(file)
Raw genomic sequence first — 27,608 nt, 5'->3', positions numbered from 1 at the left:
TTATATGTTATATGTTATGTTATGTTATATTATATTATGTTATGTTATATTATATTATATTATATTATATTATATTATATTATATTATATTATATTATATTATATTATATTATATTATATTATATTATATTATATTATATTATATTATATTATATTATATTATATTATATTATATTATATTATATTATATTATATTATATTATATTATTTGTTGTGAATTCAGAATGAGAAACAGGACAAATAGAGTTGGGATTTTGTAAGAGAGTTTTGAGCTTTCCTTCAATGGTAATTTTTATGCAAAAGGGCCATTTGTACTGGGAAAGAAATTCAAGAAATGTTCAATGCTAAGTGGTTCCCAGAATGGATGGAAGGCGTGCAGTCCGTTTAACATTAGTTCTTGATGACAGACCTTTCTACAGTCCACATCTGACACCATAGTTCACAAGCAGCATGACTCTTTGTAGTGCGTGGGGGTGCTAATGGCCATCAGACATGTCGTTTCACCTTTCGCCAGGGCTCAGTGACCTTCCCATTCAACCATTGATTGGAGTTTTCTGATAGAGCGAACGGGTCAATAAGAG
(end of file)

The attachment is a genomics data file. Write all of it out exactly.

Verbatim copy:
Raw genomic sequence first — 27,608 nt, 5'->3', positions numbered from 1 at the left:
TTATATGTTATATGTTATGTTATGTTATATTATATTATGTTATGTTATATTATATTATATTATATTATATTATATTATATTATATTATATTATATTATATTATATTATATTATATTATATTATATTATATTATATTATATTATATTATATTATATTATATTATATTATATTATATTATATTATATTATATTATATTATATTATATTATTTGTTGTGAATTCAGAATGAGAAACAGGACAAATAGAGTTGGGATTTTGTAAGAGAGTTTTGAGCTTTCCTTCAATGGTAATTTTTATGCAAAAGGGCCATTTGTACTGGGAAAGAAATTCAAGAAATGTTCAATGCTAAGTGGTTCCCAGAATGGATGGAAGGCGTGCAGTCCGTTTAACATTAGTTCTTGATGACAGACCTTTCTACAGTCCACATCTGACACCATAGTTCACAAGCAGCATGACTCTTTGTAGTGCGTGGGGGTGCTAATGGCCATCAGACATGTCGTTTCACCTTTCGCCAGGGCTCAGTGACCTTCCCATTCAACCATTGATTGGAGTTTTCTGATAGAGCGAACGGGTCAATAAGAG